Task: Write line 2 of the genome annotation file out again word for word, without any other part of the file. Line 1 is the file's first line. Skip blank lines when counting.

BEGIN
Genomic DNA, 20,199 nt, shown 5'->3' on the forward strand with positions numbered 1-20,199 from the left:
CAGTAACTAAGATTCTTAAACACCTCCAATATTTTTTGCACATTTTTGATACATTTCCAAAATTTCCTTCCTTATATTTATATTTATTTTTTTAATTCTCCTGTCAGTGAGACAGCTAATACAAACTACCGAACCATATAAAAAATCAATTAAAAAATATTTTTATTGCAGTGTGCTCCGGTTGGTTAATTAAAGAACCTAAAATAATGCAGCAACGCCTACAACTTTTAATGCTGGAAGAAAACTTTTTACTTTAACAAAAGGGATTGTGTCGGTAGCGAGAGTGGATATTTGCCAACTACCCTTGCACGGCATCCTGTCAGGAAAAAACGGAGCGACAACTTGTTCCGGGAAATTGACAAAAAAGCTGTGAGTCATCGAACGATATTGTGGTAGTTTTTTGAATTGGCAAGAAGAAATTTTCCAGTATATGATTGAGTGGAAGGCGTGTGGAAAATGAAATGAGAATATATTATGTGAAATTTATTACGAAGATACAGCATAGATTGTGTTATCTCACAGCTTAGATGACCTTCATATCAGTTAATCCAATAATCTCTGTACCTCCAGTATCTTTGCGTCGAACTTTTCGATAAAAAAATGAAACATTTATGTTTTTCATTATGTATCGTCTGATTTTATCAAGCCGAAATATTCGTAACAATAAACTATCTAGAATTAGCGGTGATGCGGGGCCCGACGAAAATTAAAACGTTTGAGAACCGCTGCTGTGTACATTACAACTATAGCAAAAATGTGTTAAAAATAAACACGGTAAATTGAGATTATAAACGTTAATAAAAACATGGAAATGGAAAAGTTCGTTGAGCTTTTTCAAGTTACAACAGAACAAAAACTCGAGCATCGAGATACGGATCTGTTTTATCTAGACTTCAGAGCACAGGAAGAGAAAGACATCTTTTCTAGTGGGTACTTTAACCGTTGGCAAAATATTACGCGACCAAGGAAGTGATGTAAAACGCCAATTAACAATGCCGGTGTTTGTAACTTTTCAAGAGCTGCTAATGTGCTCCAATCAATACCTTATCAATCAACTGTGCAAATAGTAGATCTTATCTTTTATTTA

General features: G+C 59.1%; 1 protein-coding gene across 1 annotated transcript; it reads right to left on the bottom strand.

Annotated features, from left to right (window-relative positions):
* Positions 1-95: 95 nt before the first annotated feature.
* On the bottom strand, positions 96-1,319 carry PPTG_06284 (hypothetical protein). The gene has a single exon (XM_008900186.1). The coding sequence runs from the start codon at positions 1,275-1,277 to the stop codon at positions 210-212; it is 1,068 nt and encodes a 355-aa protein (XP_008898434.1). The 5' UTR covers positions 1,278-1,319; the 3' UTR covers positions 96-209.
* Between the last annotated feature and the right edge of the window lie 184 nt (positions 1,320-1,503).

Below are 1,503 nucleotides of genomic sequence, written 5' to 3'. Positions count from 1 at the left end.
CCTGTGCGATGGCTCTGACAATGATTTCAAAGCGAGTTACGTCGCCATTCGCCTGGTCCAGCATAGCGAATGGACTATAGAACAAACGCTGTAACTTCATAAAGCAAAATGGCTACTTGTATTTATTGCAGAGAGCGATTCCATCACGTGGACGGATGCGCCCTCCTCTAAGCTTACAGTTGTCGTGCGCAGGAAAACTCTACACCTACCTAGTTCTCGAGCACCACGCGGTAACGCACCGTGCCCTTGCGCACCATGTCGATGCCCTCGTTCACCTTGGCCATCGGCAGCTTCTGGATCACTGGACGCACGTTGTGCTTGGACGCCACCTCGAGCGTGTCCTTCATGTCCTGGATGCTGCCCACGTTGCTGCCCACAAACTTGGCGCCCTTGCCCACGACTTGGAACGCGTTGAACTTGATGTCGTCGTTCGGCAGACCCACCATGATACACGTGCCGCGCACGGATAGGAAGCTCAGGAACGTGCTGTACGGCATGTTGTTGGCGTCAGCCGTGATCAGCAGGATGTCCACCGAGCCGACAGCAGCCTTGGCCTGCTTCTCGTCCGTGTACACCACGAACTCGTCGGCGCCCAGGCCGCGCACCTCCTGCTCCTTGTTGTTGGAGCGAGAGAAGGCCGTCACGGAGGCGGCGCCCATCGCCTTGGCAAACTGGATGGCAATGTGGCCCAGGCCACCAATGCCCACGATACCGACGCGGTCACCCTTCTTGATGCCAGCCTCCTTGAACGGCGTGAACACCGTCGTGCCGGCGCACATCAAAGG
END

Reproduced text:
CAGTAACTAAGATTCTTAAACACCTCCAATATTTTTTGCACATTTTTGATACATTTCCAAAATTTCCTTCCTTATATTTATATTTATTTTTTTAATTCTCCTGTCAGTGAGACAGCTAATACAAACTACCGAACCATATAAAAAATCAATTAAAAAATATTTTTATTGCAGTGTGCTCCGGTTGGTTAATTAAAGAACCTAAAATAATGCAGCAACGCCTACAACTTTTAATGCTGGAAGAAAACTTTTTACTTTAACAAAAGGGATTGTGTCGGTAGCGAGAGTGGATATTTGCCAACTACCCTTGCACGGCATCCTGTCAGGAAAAAACGGAGCGACAACTTGTTCCGGGAAATTGACAAAAAAGCTGTGAGTCATCGAACGATATTGTGGTAGTTTTTTGAATTGGCAAGAAGAAATTTTCCAGTATATGATTGAGTGGAAGGCGTGTGGAAAATGAAATGAGAATATATTATGTGAAATTTATTACGAAGATACAGCATAGATTGTGTTATCTCACAGCTTAGATGACCTTCATATCAGTTAATCCAATAATCTCTGTACCTCCAGTATCTTTGCGTCGAACTTTTCGATAAAAAAATGAAACATTTATGTTTTTCATTATGTATCGTCTGATTTTATCAAGCCGAAATATTCGTAACAATAAACTATCTAGAATTAGCGGTGATGCGGGGCCCGACGAAAATTAAAACGTTTGAGAACCGCTGCTGTGTACATTACAACTATAGCAAAAATGTGTTAAAAATAAACACGGTAAATTGAGATTATAAACGTTAATAAAAACATGGAAATGGAAAAGTTCGTTGAGCTTTTTCAAGTTACAACAGAACAAAAACTCGAGCATCGAGATACGGATCTGTTTTATCTAGACTTCAGAGCACAGGAAGAGAAAGACATCTTTTCTAGTGGGTACTTTAACCGTTGGCAAAATATTACGCGACCAAGGAAGTGATGTAAAACGCCAATTAACAATGCCGGTGTTTGTAACTTTTCAAGAGCTGCTAATGTGCTCCAATCAATACCTTATCAATCAACTGTGCAAATAGTAGATCTTATCTTTTATTTA